4. WIDENED TERRACES, lati recessus: properly a recessus is a sheltered or secret spot, but here its meaning is closer to that of a terrace which commands a view. It may be considered REMOTE in the sense of being difficult of access. This whole line exploits a series of unexpected twists of meaning which have caused problems for commentators. Normally it is the hills which tower over somewhere, e.g. a city, as in Vergil Aen. I 450, but here the recessus tower above the hills. The explanation is that HILLSIDES collibus denotes the high points within the garden which, we have just been told, runs along the Janiculum ridge. On these are placed vantage points for viewing the scene, so these TERRACES can be thought to tower over (or loom upon) the hillsides, as they would appear to do when approached from below.

5. FLAT MOUNTAIN-TOP, planus...vertex: having climbed the hill, the visitor comes upon almost level ground, depicted as another world altogether.

6. ENJOYS THOROUGHLY WEATHER THAT IS CLEARER, caelo perfruitur sereniore: the experience of Rome, as elsewhere, is that the higher ground is healthier, and could well be said to enjoy clearer weather. At the same time, something more is being hinted here, that this hilltop approaches Olympus, as the following lines develop.

7-8. WHEN MIST PUTS A PALL...WITH ITS OWN PECULIAR BRIGHTNESS, nebula tegente...luce peculiare: once again, an everyday observation, that mist hangs around the low-lying areas along the Tiber, suggests that Julius's estate is 'above the clouds', in the realm of Olympus.

9. STARS UNCLOUDED, puris astris: the imagery of the abode of the gods continues. For stars as symbols of loftiness and Olympus, cf. Vergil Aen. IV 322, IX 641, Horace Odes III 3.9-10.

10. THE DAINTY PEAKS, culmina delicata: these peaks of the villa are the tops of rooves and towers which take on the refinement of the owner, cf. VII 17.1.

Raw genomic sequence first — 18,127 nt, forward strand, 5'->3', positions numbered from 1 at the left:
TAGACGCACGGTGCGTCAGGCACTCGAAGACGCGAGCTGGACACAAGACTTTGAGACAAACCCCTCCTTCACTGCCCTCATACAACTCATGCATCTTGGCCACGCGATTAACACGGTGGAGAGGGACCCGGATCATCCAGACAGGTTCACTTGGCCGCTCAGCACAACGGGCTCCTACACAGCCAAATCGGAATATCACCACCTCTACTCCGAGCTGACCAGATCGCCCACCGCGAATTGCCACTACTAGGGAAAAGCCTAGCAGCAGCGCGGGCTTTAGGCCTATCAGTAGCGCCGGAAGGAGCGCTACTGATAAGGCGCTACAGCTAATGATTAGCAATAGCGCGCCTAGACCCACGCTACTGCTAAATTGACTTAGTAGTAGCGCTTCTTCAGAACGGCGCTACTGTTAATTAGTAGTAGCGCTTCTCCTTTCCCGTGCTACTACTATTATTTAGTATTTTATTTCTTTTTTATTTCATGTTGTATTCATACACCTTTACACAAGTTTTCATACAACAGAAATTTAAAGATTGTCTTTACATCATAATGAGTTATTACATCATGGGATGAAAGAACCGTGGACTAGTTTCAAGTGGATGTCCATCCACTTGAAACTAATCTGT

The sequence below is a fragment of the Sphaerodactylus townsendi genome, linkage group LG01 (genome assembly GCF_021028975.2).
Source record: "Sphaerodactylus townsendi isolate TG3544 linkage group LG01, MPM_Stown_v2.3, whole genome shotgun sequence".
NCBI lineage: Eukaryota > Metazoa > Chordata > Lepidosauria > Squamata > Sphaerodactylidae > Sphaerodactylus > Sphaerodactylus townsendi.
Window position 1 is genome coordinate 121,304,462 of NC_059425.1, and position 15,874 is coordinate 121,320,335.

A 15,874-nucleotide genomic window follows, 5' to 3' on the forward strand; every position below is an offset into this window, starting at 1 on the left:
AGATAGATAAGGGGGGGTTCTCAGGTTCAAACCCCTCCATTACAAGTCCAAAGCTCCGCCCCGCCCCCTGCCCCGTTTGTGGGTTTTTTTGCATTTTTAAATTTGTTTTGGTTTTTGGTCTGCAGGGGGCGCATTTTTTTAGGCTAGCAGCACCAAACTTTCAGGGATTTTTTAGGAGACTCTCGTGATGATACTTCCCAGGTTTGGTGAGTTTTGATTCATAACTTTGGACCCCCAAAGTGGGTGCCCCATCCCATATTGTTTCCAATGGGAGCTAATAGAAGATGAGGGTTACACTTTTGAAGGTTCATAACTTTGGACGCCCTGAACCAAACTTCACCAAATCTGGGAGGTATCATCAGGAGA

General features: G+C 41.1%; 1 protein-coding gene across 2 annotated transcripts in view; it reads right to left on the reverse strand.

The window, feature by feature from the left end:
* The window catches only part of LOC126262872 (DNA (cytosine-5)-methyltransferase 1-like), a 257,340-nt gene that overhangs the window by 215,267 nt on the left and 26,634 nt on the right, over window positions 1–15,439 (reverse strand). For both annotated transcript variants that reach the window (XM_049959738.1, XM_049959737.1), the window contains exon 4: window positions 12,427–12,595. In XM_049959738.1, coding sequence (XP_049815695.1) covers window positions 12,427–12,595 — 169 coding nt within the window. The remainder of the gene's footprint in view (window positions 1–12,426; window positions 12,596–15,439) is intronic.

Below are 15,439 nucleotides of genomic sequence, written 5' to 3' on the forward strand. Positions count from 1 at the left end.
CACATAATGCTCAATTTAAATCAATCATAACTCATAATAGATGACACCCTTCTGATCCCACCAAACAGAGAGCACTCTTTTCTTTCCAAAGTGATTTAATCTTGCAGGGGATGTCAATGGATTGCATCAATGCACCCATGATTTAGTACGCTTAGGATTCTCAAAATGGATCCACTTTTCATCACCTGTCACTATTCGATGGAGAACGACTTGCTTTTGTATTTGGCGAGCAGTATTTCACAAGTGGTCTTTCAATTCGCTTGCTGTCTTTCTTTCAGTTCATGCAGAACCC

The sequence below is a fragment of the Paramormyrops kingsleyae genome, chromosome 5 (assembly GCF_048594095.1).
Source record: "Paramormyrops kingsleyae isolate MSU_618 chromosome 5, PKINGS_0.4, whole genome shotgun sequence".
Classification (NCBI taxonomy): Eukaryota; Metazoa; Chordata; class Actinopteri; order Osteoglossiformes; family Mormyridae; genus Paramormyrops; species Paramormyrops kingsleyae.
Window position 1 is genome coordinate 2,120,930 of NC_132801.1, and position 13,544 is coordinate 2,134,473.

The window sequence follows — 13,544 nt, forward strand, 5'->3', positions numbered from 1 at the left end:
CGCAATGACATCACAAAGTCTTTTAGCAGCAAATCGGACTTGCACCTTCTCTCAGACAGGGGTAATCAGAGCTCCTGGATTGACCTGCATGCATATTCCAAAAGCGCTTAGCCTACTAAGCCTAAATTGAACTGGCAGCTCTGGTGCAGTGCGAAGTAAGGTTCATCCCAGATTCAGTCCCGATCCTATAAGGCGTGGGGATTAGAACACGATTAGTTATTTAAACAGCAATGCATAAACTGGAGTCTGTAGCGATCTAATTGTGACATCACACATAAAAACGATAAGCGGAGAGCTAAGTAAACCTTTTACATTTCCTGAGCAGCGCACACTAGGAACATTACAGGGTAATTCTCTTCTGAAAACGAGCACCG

11-24: The middle section of the poem describes the view from Julius's villa.

11. SEVEN MOUNTAINS, septem montes: the traditional identification of Rome by reference to the seven hills, regularly called mountains. >From the area of the Janiculum close to Acqua Paola there is a clear view across to the Capitol, Palatine, Aventine, Viminal, Quirinal, Esquiline and Caelian Hills.

12. ROME IN ALL HER GLORY, totam Romam: ancient Rome was confined within the area viewed from Julius's villa. Cf. Cicero De Lege Agraria II 96, Romam in montibus positam et convallibus, 'Rome placed on the mountains and in the valleys'.

13. ALBAN AND TUSCULAN HILLS, Albanos Tusculosque colles: the more distant prospect on a clear day extends to the Alban Hills in the south-east and Tusculan Hills a little more to the north.

14. WHATEVER COOL RETREAT, quodcumque frigus: beginning with this general statement Martial suggests the coolness of the hills outside Rome, including the Tiburtine hills, as the prospect moves northwards.

15. FIDENAE AND RUBRAE, Fidenas...Rubras: as the sweep continues Fidenae, on the Via Salaria just outside Rome, and Saxa Rubra, further west, across the Tiber on the Via Flaminia, come into view. It is questionable whether these places themselves could be seen from the Janiculum, but there is no doubt that their general locations were visible. Fidenae is 'old' because it was a rival of Rome which declined as Rome grew. For Rubrae=Saxa Rubra, so called from the natural red tufa, see RE IIA 307-308 Saxa rubra (Philipp).

16-17. AND THE GROVE ...ORCHARD, et quod...Perennae: Ovid Fasti III, 503 ff., describes the festival of Anna Perenna held close to the Tiber on the Ides of March each year. The Vatican Calendar provides the additional information that it took place on the Via Flaminia, at the first milestone, which means it would have been in the vicinity of the Porta del Popolo. The present gardens of the Villa Borghese occupy ground rising from the Tiber at this point, and can be seen from the Janiculum. J. G. Frazer, The Fasti of Ovid Vol. III, pp. 110-112 ingeniously explains BLOOD OF MAIDENS virgineo cruore as a reference to the sexual intercourse which took place in the grove during this fertility festival; alternatively it could be an allusion to primitive sacrificial practice to ensure fertility.

18. FLAMINIA AND SALARIA, Flaminia Salariaque: two main roads leading north out of Rome, in focus as the gaze comes back towards the centre of the city.

19-20. PASSENGERS ETC, gestator etc.: one of the attractions of a retreat such as Julius's was that the sound of the traffic did not disturb (cf. XII 57).

21-24. The noise from the Tiber, in the foreground of the view, is also far away.